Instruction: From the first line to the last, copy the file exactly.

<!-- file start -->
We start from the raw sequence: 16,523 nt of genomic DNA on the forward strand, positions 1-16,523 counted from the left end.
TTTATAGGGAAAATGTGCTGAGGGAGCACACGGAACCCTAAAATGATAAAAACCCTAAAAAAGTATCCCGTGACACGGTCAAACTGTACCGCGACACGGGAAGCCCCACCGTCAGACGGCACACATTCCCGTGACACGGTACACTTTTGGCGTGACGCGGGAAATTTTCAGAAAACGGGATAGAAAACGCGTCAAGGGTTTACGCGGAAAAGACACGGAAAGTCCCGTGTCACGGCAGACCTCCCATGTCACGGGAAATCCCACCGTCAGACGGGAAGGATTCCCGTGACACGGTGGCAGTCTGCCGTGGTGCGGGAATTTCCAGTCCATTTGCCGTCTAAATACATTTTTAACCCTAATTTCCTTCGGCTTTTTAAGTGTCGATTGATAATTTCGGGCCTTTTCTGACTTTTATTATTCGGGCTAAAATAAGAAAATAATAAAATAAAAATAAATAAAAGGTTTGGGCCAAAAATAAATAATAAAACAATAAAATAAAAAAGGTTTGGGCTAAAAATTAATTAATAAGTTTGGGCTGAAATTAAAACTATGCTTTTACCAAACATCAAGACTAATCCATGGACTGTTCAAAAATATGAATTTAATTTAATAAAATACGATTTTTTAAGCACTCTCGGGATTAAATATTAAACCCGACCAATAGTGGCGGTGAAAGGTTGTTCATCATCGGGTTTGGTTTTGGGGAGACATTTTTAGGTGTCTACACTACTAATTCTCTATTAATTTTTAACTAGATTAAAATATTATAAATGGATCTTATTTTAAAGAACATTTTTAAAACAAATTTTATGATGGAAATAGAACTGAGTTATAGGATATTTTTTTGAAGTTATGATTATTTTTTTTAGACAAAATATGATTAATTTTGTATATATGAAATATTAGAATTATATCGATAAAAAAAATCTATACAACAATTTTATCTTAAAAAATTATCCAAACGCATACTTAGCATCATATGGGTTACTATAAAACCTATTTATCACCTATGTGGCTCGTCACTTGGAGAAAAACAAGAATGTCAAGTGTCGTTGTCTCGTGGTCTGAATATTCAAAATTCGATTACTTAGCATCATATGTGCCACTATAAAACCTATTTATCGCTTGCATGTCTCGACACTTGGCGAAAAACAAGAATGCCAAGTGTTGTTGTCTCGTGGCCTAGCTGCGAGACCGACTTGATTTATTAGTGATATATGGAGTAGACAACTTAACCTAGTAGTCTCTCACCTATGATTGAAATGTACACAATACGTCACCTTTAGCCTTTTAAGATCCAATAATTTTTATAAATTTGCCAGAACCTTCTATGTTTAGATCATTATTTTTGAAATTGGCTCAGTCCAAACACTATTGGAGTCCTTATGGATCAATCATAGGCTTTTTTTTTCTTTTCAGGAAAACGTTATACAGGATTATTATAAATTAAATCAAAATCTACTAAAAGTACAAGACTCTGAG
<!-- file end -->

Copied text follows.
We start from the raw sequence: 16,523 nt of genomic DNA on the forward strand, positions 1-16,523 counted from the left end.
TTTATAGGGAAAATGTGCTGAGGGAGCACACGGAACCCTAAAATGATAAAAACCCTAAAAAAGTATCCCGTGACACGGTCAAACTGTACCGCGACACGGGAAGCCCCACCGTCAGACGGCACACATTCCCGTGACACGGTACACTTTTGGCGTGACGCGGGAAATTTTCAGAAAACGGGATAGAAAACGCGTCAAGGGTTTACGCGGAAAAGACACGGAAAGTCCCGTGTCACGGCAGACCTCCCATGTCACGGGAAATCCCACCGTCAGACGGGAAGGATTCCCGTGACACGGTGGCAGTCTGCCGTGGTGCGGGAATTTCCAGTCCATTTGCCGTCTAAATACATTTTTAACCCTAATTTCCTTCGGCTTTTTAAGTGTCGATTGATAATTTCGGGCCTTTTCTGACTTTTATTATTCGGGCTAAAATAAGAAAATAATAAAATAAAAATAAATAAAAGGTTTGGGCCAAAAATAAATAATAAAACAATAAAATAAAAAAGGTTTGGGCTAAAAATTAATTAATAAGTTTGGGCTGAAATTAAAACTATGCTTTTACCAAACATCAAGACTAATCCATGGACTGTTCAAAAATATGAATTTAATTTAATAAAATACGATTTTTTAAGCACTCTCGGGATTAAATATTAAACCCGACCAATAGTGGCGGTGAAAGGTTGTTCATCATCGGGTTTGGTTTTGGGGAGACATTTTTAGGTGTCTACACTACTAATTCTCTATTAATTTTTAACTAGATTAAAATATTATAAATGGATCTTATTTTAAAGAACATTTTTAAAACAAATTTTATGATGGAAATAGAACTGAGTTATAGGATATTTTTTTGAAGTTATGATTATTTTTTTTAGACAAAATATGATTAATTTTGTATATATGAAATATTAGAATTATATCGATAAAAAAAATCTATACAACAATTTTATCTTAAAAAATTATCCAAACGCATACTTAGCATCATATGGGTTACTATAAAACCTATTTATCACCTATGTGGCTCGTCACTTGGAGAAAAACAAGAATGTCAAGTGTCGTTGTCTCGTGGTCTGAATATTCAAAATTCGATTACTTAGCATCATATGTGCCACTATAAAACCTATTTATCGCTTGCATGTCTCGACACTTGGCGAAAAACAAGAATGCCAAGTGTTGTTGTCTCGTGGCCTAGCTGCGAGACCGACTTGATTTATTAGTGATATATGGAGTAGACAACTTAACCTAGTAGTCTCTCACCTATGATTGAAATGTACACAATACGTCACCTTTAGCCTTTTAAGATCCAATAATTTTTATAAATTTGCCAGAACCTTCTATGTTTAGATCATTATTTTTGAAATTGGCTCAGTCCAAACACTATTGGAGTCCTTATGGATCAATCATAGGCTTTTTTTTTCTTTTCAGGAAAACGTTATACAGGATTATTATAAATTAAATCAAAATCTACTAAAAGTACAAGACTCTGAG